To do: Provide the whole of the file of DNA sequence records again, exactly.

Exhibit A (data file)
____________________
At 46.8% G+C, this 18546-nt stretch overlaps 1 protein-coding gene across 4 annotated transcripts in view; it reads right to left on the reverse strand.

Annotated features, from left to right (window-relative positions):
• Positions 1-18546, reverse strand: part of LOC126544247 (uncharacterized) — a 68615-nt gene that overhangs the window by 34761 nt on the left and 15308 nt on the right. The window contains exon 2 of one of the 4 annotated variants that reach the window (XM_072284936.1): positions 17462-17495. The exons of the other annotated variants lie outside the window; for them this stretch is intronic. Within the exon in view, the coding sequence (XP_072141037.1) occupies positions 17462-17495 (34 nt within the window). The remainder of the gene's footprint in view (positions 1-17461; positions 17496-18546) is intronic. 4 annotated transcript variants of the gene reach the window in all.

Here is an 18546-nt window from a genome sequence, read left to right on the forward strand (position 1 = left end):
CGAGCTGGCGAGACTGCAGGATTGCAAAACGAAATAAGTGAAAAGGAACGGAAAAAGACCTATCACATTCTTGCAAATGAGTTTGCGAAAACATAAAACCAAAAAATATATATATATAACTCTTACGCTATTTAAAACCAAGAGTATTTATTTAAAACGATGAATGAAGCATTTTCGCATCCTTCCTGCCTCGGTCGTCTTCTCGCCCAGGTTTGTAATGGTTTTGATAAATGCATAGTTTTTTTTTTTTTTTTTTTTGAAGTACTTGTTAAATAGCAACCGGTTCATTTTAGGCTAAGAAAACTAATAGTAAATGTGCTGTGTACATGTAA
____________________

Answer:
At 46.8% G+C, this 18546-nt stretch overlaps 1 protein-coding gene across 4 annotated transcripts in view; it reads right to left on the reverse strand.

Annotated features, from left to right (window-relative positions):
• Positions 1-18546, reverse strand: part of LOC126544247 (uncharacterized) — a 68615-nt gene that overhangs the window by 34761 nt on the left and 15308 nt on the right. The window contains exon 2 of one of the 4 annotated variants that reach the window (XM_072284936.1): positions 17462-17495. The exons of the other annotated variants lie outside the window; for them this stretch is intronic. Within the exon in view, the coding sequence (XP_072141037.1) occupies positions 17462-17495 (34 nt within the window). The remainder of the gene's footprint in view (positions 1-17461; positions 17496-18546) is intronic. 4 annotated transcript variants of the gene reach the window in all.

Here is an 18546-nt window from a genome sequence, read left to right on the forward strand (position 1 = left end):
CGAGCTGGCGAGACTGCAGGATTGCAAAACGAAATAAGTGAAAAGGAACGGAAAAAGACCTATCACATTCTTGCAAATGAGTTTGCGAAAACATAAAACCAAAAAATATATATATATAACTCTTACGCTATTTAAAACCAAGAGTATTTATTTAAAACGATGAATGAAGCATTTTCGCATCCTTCCTGCCTCGGTCGTCTTCTCGCCCAGGTTTGTAATGGTTTTGATAAATGCATAGTTTTTTTTTTTTTTTTTTTTGAAGTACTTGTTAAATAGCAACCGGTTCATTTTAGGCTAAGAAAACTAATAGTAAATGTGCTGTGTACATGTAA